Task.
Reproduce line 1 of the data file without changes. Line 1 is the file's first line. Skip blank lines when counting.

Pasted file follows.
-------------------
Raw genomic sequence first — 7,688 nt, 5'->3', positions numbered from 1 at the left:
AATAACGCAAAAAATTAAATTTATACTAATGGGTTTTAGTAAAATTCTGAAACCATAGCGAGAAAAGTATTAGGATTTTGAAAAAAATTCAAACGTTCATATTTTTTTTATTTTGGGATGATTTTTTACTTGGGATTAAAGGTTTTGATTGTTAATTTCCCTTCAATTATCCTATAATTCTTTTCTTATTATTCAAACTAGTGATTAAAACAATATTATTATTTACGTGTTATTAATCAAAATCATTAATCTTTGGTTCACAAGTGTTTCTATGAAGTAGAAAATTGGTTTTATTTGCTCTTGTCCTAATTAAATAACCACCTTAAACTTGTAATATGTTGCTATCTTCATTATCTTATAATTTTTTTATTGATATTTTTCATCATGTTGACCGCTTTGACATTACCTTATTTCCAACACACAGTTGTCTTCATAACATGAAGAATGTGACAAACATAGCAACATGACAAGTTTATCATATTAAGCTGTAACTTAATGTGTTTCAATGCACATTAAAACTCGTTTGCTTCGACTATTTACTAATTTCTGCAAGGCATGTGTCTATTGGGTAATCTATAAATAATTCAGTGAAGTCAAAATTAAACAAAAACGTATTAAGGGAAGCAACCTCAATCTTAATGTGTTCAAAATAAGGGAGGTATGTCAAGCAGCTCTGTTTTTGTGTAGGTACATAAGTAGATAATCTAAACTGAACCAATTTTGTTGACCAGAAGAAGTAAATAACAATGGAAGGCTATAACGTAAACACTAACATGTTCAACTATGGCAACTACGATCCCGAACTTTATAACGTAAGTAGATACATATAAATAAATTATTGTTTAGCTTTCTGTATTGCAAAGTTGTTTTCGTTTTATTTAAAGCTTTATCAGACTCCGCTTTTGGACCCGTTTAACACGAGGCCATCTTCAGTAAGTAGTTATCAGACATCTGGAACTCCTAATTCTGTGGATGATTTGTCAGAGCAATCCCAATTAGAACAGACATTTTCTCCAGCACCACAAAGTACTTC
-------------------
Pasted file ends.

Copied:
Raw genomic sequence first — 7,688 nt, 5'->3', positions numbered from 1 at the left: